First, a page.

Here's What You Need to Know: It is unclear how the XLUUVs will communicate with the surface. Underwater signal transmission suffers from a number of complicating factors, so keeping a man-in-the-loop like how airborne drones are commanded may be difficult—and begs the question, once armed, will XLUUVs pull the trigger on targets themselves?
In March 2020, the British Royal Navy announced awarding a contract for an unmanned submarine—a drone—that will be 30 meters long, or about 100 feet, and have a 3,000 kilometer—1,900 mile —range. The builder, Submergence Group & M Subs Ltd are based in the UK and Texas.
The Extra Large Unmanned Underwater Vehicle, or XLUUV ‘Manta’ as it is also known, weighs a slight 8.9 tons, can dive to 305 meters, and is intended for short-term missions under 48 hours, according to a company website. The Manta’s propulsion is provided by “advanced motor technology to directly drive the main propeller,” which could mean a diesel-electric or air-independent propulsion system.
Development was quite accelerated, the time from prototype to final product took a startlingly fast 14 months. Given the size of the Manta, it may likely stick to littoral, or costal operations, rather than the deepwater missions larger manned submarines are capable of. (Although the small hull detentions could be indicative of its role as a technology demonstrator rather than a finalized design.) The Manta is based on the company’s previous MORAY unmanned submarine, which is significantly larger, at about 77 tons.
In a press release, First Sea Lord Admiral Tony Radakin stated that 2019 was a busy year for the Royal Navy. “In 2019 we saw the highest Russian activity in the North Atlantic for over 30 years. Submarines are getting quieter, more capable and harder to detect.” The Manta, which will eventually be armed, is intended to augment the Royal Navy’s submarine force.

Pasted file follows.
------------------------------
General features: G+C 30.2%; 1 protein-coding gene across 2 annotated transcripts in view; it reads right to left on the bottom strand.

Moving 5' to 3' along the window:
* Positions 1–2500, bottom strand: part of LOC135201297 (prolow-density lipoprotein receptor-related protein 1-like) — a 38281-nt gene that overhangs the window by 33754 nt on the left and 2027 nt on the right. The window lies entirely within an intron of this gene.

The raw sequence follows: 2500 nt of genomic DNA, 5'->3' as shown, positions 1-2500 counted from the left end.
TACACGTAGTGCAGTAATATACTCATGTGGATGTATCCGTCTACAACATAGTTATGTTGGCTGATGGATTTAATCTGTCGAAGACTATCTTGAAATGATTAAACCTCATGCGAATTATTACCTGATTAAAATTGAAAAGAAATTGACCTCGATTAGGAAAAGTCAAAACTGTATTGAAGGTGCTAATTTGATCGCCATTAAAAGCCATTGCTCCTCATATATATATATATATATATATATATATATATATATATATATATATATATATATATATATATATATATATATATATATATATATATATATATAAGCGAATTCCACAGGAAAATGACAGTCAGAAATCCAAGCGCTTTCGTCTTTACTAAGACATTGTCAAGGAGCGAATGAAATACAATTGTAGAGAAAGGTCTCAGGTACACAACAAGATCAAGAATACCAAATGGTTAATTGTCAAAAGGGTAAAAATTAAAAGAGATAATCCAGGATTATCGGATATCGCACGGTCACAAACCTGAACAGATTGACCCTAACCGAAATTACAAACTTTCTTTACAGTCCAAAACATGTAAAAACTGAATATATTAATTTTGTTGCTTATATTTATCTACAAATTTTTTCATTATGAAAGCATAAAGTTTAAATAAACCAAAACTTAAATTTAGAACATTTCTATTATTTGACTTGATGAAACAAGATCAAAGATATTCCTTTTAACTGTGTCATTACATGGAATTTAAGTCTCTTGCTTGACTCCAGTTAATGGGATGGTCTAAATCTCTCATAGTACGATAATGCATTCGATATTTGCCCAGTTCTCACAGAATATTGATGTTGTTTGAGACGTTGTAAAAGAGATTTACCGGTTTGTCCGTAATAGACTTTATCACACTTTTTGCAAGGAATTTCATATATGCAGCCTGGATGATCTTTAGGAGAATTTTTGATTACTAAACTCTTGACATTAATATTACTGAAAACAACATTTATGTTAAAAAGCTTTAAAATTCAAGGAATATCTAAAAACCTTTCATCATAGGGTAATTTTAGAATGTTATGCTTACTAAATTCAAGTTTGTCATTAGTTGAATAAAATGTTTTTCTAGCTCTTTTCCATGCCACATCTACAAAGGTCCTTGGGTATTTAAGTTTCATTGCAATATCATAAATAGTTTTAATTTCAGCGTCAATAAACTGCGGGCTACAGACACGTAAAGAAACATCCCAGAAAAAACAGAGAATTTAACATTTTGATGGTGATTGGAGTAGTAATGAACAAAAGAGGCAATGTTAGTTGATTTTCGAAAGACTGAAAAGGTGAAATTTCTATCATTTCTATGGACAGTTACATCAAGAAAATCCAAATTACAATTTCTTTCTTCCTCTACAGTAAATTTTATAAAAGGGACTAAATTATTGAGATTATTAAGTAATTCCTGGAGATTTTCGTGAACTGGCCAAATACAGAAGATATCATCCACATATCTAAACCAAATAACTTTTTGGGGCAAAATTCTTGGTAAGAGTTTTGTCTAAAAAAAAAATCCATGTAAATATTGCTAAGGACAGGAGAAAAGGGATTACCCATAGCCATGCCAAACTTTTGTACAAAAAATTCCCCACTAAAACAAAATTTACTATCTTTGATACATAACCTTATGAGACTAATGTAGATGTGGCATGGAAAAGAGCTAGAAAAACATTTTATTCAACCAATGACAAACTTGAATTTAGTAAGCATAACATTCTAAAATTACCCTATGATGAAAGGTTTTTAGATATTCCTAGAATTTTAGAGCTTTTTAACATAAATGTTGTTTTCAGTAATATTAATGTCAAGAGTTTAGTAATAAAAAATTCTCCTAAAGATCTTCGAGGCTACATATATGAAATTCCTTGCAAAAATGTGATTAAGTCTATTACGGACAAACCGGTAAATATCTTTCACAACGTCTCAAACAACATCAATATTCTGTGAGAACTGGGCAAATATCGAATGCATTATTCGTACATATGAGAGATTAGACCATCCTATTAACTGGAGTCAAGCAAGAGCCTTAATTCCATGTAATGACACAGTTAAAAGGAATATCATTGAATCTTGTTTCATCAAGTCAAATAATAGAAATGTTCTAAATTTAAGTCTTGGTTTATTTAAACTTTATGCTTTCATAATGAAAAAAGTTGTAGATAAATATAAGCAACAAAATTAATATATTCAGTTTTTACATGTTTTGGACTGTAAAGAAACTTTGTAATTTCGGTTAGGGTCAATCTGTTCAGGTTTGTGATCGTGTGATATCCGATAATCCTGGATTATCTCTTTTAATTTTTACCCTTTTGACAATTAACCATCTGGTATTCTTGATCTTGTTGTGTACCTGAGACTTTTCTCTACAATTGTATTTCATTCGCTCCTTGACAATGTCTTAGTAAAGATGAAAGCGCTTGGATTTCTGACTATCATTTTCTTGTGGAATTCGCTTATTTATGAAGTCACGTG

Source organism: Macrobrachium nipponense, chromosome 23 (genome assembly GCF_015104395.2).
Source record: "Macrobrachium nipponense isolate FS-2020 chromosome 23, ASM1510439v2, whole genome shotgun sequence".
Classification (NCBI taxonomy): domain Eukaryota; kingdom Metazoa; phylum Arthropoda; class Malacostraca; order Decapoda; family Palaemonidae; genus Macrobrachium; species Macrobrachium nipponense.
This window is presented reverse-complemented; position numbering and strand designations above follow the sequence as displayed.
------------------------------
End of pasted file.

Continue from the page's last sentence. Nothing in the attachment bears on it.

The Royal Navy is joining the U.S. Navy in the XLUUV club, which is pursuing XLUUV designs from both Lockheed Martin and Boeing. While just building underwater UUVs is not so hard, improving doctrine and tactics is. Being an early part of the underwater drone scene will allow the U.K. to be ahead of the curve when it comes to working out inevitable kinks in the design. Still, some challenges remain.
It is unclear how the XLUUVs will communicate with the surface. Underwater signal transmission suffers from a number of complicating factors, so keeping a man-in-the-loop like how airborne drones are commanded may be difficult—and begs the question, once armed, will XLUUVs pull the trigger on targets themselves?
Radakin ended on a positive note, stating “There is a great deal going on here. But I am confident that we are heading in the right direction, pursuing modern solutions, modern ways of working, delivering solutions to traditional problems in a modern way.” In a nod to increasingly mature naval technology, he said, “we will continue to evolve, both nationally and in company with our allies.”
Caleb Larson holds a Master of Public Policy degree from the Willy Brandt School of Public Policy. He lives in Berlin and writes on U.S. and Russian foreign and defense policy, German politics, and culture.
This article first appeared in May 2020.